A Guide to Managing Class Discussion in a Tense Atmosphere 

Insect floating on the surface of water

by Cassander L. Smith and Lauren S. Cardon, Department of English On February 18, 2019, the Department of English hosted a one-day symposium, “Teaching with Tension,” that addressed the extent to which attitudes about race and political environments produce pedagogical challenges for professors in the humanities. The day’s discussion included the presentation of a document […]

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Piloting ePortfolios in the First-Year Writing Program

Students working on ePortfolios in Dr. Kidd's classroom.

by Jessica Fordham Kidd, Department of English On February 22, 2019, Natalie Loper, Brooke Champagne, and I participated in the FRC’s Faculty Technology Showcase with a presentation on the First-Year Writing Program’s (FWP) ePortfolio Pilot program, which is in its second semester. This ePortfolio initiative was inspired by Dr. Kathleen Blake Yancey’s visit to UA […]

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Electronic Whiteboard Alternatives in Large Lecture Halls

large enrollment classroom

by Diana Leung, Department of Chemistry and Biochemistry The Large Classroom Challenge Since chemistry is a visual subject, where structures must be drawn out, problems worked through, and equations presented, the use of handwritten notes is critical. During my time at in the Department of Chemistry and Biochemistry at The University of Alabama, I have […]

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2019 Online Learning Innovation Summit – the Notes are in the (UA) Box!

keynote speaker from Air Force University

by Nathan Loewen, Department of Religious Studies I am happy to write that for a third year now OLIS brought together a cross-campus group of faculty, staff, and administrators. A record-setting 143 people attended the event supported by eight UA divisions (listed below). The objective of OLIS is to spark conversations about online teaching and learning […]

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Under Pressure: Four Ways to Enable Academic Integrity

An olympic running track

by Alexandria Gholston, Department of English Imagine you are an Olympic athlete, and you are about to compete for your country. Imagine the pressure of having your family, friends, teammates, and your country all counting on you to represent them in front of the world. How would you handle such pressure? Would you fold, or […]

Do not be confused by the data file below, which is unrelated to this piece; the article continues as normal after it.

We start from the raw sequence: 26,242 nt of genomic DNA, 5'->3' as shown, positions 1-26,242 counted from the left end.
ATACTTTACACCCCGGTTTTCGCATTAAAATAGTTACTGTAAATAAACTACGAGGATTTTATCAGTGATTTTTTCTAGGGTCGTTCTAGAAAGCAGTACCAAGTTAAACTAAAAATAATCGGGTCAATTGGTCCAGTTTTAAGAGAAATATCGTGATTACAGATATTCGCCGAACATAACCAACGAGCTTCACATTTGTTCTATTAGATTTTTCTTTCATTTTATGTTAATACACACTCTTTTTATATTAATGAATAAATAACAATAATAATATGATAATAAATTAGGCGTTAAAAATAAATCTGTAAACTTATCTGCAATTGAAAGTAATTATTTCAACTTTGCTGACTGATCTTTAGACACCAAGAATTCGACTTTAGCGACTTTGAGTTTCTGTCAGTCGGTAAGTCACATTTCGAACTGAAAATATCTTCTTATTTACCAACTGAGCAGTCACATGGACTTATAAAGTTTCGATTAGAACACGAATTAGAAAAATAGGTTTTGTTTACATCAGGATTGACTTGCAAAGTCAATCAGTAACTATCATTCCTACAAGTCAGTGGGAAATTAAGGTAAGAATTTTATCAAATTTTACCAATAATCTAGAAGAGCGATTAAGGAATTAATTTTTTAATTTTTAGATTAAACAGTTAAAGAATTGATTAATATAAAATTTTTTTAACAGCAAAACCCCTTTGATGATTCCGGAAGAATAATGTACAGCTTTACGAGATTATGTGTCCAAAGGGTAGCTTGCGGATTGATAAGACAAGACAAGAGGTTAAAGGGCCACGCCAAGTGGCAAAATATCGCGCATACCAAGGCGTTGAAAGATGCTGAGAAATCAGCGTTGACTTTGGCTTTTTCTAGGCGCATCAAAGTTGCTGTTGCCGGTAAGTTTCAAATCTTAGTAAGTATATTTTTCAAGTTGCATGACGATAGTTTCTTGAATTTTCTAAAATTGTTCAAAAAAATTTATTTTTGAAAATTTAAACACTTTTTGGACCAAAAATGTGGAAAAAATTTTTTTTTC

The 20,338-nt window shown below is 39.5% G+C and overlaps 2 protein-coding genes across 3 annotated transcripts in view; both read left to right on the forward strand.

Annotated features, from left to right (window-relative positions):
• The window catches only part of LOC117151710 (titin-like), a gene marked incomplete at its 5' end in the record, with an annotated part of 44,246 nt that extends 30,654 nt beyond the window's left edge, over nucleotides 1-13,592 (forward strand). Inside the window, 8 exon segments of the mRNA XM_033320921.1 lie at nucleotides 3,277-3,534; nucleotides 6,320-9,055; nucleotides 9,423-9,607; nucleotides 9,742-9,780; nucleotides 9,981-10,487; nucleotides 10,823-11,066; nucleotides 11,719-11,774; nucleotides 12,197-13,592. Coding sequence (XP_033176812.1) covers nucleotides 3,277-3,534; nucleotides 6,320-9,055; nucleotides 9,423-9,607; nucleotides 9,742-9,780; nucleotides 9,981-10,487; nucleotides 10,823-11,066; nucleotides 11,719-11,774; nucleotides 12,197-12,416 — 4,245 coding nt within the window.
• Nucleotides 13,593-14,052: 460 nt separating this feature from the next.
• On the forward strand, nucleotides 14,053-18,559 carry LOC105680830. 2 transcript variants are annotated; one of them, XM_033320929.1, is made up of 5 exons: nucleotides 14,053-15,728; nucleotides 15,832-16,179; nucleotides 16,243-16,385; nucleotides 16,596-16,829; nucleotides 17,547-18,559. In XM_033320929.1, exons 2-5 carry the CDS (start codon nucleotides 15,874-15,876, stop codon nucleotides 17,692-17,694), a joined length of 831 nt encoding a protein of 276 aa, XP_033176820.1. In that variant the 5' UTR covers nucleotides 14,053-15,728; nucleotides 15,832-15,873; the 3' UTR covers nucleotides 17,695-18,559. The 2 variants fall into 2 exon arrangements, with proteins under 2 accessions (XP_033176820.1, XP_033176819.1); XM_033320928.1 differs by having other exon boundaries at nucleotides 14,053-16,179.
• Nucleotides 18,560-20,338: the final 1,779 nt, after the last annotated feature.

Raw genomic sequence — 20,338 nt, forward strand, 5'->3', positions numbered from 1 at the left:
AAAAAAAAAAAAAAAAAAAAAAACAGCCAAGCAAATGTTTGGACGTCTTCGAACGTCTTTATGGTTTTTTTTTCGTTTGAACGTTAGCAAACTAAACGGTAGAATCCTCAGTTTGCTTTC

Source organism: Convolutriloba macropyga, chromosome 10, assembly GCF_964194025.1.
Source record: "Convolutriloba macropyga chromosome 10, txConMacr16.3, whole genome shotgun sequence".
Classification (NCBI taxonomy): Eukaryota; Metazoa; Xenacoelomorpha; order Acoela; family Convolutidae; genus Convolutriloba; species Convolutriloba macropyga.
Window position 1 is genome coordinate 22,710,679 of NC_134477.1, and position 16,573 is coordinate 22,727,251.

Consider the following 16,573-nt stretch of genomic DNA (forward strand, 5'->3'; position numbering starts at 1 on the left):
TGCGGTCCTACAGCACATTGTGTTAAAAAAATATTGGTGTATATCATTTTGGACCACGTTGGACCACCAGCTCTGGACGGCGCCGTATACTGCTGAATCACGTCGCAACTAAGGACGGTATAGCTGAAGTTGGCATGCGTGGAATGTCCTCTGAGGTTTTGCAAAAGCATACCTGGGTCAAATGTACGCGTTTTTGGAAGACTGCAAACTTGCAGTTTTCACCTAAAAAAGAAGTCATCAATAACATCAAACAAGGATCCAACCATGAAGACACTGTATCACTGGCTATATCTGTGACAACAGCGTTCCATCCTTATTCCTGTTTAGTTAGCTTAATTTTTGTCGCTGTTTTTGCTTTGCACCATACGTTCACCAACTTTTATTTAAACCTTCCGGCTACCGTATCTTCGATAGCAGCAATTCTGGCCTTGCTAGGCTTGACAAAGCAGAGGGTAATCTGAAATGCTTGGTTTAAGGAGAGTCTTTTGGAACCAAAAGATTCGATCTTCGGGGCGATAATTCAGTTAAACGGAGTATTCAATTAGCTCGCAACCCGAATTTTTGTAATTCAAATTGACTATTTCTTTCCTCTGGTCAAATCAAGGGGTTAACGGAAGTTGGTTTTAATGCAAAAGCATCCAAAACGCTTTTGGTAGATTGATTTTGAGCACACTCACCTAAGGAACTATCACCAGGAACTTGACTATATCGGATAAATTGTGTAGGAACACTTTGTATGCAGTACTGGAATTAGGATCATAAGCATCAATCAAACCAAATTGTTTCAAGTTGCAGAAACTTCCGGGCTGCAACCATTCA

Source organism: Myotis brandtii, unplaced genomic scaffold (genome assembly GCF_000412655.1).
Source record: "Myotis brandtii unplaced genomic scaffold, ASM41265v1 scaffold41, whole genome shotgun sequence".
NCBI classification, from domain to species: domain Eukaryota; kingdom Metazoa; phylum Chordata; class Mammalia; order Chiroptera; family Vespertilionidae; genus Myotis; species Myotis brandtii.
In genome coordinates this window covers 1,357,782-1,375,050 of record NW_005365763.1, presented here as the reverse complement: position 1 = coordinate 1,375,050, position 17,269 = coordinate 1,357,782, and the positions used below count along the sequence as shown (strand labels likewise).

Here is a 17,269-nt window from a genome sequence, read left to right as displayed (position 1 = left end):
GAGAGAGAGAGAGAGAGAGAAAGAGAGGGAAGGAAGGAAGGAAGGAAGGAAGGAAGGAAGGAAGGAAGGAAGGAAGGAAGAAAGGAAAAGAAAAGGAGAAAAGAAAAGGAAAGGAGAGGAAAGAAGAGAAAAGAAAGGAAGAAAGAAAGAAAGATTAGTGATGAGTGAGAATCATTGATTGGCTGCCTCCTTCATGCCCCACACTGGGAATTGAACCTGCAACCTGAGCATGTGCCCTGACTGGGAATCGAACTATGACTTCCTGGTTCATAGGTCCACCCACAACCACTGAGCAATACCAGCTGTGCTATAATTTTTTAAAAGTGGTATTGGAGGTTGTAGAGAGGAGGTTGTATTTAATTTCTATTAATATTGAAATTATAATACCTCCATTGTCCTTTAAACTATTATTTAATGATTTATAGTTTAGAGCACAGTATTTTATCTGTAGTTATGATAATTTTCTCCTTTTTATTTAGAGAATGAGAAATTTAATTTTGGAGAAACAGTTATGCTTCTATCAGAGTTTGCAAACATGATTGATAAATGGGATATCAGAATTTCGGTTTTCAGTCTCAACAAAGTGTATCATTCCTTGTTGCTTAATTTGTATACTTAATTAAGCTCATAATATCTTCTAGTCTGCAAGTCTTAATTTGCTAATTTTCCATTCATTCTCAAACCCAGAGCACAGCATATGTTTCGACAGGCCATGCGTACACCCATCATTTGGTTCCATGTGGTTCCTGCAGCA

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Teaching Citations as Part of the Writing Process: Student Voices

Woman relaxing in sunshine

by Lauren Fleming, undergraduate major in English Why do students violate University academic integrity policies? As an English major, I began to wonder about the root of this campus-wide issue. I am often subject to the woes of my non-English-major-but-still-have-writing-assignments peers and have noticed one common denominator: interactions with quotations and citations. Often, a conversation might go […]

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Solving the Patchwriting Problem, Part 3: Teaching Paraphrasing/Avoiding Patchwriting

group of people joining hands

by Karen Hollingsworth Gardiner Merriam-Webster.org, considering whether or not “patchwriting” should be added to the dictionary, suggests that the concept is a gray area, a sort of “less judgmental midpoint that can be seen as a ‘teachable moment’ rather than an all-or-nothing accusation of plagiarism.” This is especially the case with writing that is still […]

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Solving the Patchwriting Problem, Part 1: What is Patchwriting?

big pile of patches

by Karen Hollingsworth Gardiner In her 1992 Journal of Teaching Writing article “A Plagiarism Pentimento,” Rebecca Moore Howard coined the phrase “patchwriting” to describe the student practice of “copying from a source text and then deleting some words, altering grammatical structures, or plugging in one-for-one synonym substitutes” (233). An example would the student who hews […]

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Solving the Patchwriting Problem, Part 2: What IS the Patchwriting Problem?

Hands manipulating a magic cube

By Karen Hollingsworth Gardiner In a previous post, “What is Patchwriting?” I included an early definition by Rebecca Moore Howard, who has continued to research and write about this issue for over twenty-five years. Her interest in plagiarism and student citation practices led her to conduct the seminal 2010-2013 Citation Project, a study of the […]

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Use Your LMS to Reclaim Your Syllabus

neon sign saying open 24 hours

by Nathan Loewen, Department of Religious Studies Cutting to the chase Here is how to make your syllabi openly accessible online. Have your syllabi do less and then use your institution’s Learning Management System (LMS) to make up the difference and then some! I previously challenged the notion of “learning management” and championed what an LMS […]

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